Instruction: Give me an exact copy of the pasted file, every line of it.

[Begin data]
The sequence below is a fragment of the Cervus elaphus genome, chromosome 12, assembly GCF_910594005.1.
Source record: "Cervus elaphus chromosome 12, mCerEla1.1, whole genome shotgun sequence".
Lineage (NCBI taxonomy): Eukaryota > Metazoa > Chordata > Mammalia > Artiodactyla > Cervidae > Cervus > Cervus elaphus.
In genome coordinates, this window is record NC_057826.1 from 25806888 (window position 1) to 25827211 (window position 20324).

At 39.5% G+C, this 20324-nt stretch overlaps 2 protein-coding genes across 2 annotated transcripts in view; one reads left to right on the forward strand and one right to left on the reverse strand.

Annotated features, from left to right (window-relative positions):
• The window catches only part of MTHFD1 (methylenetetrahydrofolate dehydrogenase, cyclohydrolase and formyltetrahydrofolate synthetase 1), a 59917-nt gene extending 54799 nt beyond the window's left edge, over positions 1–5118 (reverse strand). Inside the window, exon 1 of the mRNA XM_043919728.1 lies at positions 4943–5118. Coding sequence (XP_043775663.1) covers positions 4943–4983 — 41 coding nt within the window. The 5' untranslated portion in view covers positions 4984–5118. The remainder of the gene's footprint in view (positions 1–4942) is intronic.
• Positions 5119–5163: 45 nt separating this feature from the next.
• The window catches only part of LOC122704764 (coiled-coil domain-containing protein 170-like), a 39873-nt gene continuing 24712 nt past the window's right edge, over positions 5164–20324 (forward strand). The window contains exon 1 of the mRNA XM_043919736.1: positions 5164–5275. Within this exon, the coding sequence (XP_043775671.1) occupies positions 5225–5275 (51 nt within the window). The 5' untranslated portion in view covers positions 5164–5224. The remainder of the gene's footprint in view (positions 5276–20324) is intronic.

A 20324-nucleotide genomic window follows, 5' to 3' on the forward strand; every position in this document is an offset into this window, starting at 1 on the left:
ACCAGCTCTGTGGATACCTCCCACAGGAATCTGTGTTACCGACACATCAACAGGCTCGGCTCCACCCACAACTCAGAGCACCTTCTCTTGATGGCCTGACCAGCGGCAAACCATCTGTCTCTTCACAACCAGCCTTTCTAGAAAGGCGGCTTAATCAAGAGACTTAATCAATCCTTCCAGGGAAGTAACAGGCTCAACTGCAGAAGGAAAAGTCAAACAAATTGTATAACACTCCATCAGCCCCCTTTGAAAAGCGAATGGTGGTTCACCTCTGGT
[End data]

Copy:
The sequence below is a fragment of the Cervus elaphus genome, chromosome 12, assembly GCF_910594005.1.
Source record: "Cervus elaphus chromosome 12, mCerEla1.1, whole genome shotgun sequence".
Lineage (NCBI taxonomy): Eukaryota > Metazoa > Chordata > Mammalia > Artiodactyla > Cervidae > Cervus > Cervus elaphus.
In genome coordinates, this window is record NC_057826.1 from 25806888 (window position 1) to 25827211 (window position 20324).

At 39.5% G+C, this 20324-nt stretch overlaps 2 protein-coding genes across 2 annotated transcripts in view; one reads left to right on the forward strand and one right to left on the reverse strand.

Annotated features, from left to right (window-relative positions):
• The window catches only part of MTHFD1 (methylenetetrahydrofolate dehydrogenase, cyclohydrolase and formyltetrahydrofolate synthetase 1), a 59917-nt gene extending 54799 nt beyond the window's left edge, over positions 1–5118 (reverse strand). Inside the window, exon 1 of the mRNA XM_043919728.1 lies at positions 4943–5118. Coding sequence (XP_043775663.1) covers positions 4943–4983 — 41 coding nt within the window. The 5' untranslated portion in view covers positions 4984–5118. The remainder of the gene's footprint in view (positions 1–4942) is intronic.
• Positions 5119–5163: 45 nt separating this feature from the next.
• The window catches only part of LOC122704764 (coiled-coil domain-containing protein 170-like), a 39873-nt gene continuing 24712 nt past the window's right edge, over positions 5164–20324 (forward strand). The window contains exon 1 of the mRNA XM_043919736.1: positions 5164–5275. Within this exon, the coding sequence (XP_043775671.1) occupies positions 5225–5275 (51 nt within the window). The 5' untranslated portion in view covers positions 5164–5224. The remainder of the gene's footprint in view (positions 5276–20324) is intronic.

A 20324-nucleotide genomic window follows, 5' to 3' on the forward strand; every position in this document is an offset into this window, starting at 1 on the left:
ACCAGCTCTGTGGATACCTCCCACAGGAATCTGTGTTACCGACACATCAACAGGCTCGGCTCCACCCACAACTCAGAGCACCTTCTCTTGATGGCCTGACCAGCGGCAAACCATCTGTCTCTTCACAACCAGCCTTTCTAGAAAGGCGGCTTAATCAAGAGACTTAATCAATCCTTCCAGGGAAGTAACAGGCTCAACTGCAGAAGGAAAAGTCAAACAAATTGTATAACACTCCATCAGCCCCCTTTGAAAAGCGAATGGTGGTTCACCTCTGGT